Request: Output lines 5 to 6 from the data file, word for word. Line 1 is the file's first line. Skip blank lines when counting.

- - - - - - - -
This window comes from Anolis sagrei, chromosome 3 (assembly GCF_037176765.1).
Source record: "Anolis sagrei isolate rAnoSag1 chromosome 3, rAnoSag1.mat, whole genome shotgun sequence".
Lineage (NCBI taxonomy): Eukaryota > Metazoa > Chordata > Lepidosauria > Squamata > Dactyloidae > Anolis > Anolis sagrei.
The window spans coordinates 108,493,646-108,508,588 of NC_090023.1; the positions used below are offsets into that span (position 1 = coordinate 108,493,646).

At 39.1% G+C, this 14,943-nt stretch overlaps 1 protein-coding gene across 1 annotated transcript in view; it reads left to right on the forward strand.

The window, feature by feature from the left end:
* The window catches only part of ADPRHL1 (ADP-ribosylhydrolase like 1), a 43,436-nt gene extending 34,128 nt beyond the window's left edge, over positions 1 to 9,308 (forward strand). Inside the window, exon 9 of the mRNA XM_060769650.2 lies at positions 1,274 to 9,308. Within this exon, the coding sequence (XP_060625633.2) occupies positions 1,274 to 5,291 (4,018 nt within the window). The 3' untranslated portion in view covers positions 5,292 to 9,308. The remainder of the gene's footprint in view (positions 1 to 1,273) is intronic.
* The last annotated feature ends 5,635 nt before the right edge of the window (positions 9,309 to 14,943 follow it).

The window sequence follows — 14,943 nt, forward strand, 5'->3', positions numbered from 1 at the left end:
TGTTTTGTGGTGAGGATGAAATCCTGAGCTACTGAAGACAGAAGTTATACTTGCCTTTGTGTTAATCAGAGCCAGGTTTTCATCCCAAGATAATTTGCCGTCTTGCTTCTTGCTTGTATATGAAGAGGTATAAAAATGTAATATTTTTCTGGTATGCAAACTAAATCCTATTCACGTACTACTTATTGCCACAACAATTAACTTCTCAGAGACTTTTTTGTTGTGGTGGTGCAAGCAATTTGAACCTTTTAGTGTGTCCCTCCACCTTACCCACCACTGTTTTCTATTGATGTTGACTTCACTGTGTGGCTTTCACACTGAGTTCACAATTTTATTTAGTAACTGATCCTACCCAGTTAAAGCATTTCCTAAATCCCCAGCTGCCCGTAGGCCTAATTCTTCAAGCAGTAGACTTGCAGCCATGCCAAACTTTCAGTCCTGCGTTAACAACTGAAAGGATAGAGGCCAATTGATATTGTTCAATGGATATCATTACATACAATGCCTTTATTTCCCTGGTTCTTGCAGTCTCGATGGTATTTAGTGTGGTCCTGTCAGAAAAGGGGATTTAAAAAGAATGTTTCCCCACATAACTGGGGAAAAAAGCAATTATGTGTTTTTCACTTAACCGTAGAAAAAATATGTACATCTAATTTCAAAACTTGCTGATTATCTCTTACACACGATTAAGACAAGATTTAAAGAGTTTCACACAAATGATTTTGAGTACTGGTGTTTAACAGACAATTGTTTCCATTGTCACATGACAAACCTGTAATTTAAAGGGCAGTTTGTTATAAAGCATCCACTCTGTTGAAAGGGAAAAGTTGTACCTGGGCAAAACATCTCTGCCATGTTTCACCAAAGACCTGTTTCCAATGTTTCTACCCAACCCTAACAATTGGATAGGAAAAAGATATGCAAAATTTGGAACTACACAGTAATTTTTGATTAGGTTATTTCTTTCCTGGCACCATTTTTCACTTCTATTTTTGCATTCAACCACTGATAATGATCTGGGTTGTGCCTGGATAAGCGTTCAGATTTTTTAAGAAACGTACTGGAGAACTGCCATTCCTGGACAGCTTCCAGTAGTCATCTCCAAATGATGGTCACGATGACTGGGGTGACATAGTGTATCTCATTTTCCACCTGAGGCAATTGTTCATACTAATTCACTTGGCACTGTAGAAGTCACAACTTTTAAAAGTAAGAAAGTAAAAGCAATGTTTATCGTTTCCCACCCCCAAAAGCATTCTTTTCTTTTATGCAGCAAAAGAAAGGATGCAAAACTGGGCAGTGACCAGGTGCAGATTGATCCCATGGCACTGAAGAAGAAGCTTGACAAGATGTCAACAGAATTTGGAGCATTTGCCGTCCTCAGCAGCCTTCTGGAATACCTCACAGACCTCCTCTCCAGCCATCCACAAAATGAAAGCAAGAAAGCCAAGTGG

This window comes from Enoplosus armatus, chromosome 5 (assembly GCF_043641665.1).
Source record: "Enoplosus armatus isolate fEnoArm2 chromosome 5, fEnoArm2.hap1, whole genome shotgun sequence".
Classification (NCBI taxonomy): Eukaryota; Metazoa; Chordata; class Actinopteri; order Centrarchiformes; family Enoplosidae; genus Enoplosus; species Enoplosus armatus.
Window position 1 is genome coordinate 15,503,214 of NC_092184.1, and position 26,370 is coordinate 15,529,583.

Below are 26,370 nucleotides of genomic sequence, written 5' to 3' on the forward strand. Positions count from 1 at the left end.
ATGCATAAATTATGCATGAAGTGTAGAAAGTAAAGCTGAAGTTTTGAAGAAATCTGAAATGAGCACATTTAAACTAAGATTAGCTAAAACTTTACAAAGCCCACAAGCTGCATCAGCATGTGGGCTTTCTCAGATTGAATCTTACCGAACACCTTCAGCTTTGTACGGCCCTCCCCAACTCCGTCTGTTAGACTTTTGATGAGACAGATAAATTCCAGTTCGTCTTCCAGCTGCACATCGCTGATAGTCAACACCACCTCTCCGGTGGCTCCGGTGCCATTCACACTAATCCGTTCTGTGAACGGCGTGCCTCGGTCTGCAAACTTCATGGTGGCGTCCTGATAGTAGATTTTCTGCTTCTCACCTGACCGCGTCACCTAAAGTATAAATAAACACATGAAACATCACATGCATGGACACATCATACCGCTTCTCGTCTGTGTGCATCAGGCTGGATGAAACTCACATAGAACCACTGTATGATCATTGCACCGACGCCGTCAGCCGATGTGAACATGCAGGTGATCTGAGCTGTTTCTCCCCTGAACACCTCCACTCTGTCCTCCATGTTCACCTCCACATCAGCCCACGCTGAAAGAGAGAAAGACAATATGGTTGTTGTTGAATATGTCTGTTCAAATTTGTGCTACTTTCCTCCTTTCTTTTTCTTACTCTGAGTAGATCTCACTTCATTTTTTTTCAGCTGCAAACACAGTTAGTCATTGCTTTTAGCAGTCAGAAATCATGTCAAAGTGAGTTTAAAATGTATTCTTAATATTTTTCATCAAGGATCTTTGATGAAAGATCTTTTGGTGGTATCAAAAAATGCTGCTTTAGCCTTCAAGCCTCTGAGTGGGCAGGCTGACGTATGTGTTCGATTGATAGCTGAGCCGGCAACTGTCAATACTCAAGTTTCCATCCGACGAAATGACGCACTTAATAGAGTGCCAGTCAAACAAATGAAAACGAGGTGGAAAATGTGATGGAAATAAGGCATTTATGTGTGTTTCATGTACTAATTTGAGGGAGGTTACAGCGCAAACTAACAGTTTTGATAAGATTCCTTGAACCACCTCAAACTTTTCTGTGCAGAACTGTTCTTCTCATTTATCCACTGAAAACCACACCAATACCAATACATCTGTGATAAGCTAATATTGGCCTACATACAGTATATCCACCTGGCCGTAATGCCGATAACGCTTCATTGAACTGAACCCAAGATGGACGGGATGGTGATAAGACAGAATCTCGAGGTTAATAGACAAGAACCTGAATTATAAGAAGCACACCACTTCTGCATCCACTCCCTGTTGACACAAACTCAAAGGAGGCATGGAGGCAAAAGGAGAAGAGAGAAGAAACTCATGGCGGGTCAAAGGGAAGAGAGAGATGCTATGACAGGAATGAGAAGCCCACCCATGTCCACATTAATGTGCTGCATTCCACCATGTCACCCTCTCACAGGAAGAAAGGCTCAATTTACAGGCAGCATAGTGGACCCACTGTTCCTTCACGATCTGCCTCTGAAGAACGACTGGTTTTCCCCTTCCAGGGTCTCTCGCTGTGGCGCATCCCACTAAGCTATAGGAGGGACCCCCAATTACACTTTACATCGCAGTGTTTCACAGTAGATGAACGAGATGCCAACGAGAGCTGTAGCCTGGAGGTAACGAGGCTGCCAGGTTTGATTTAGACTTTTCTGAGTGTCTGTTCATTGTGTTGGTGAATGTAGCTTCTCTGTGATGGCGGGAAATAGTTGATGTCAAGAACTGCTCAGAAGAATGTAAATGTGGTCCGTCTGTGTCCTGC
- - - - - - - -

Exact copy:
At 39.1% G+C, this 14,943-nt stretch overlaps 1 protein-coding gene across 1 annotated transcript in view; it reads left to right on the forward strand.

The window, feature by feature from the left end: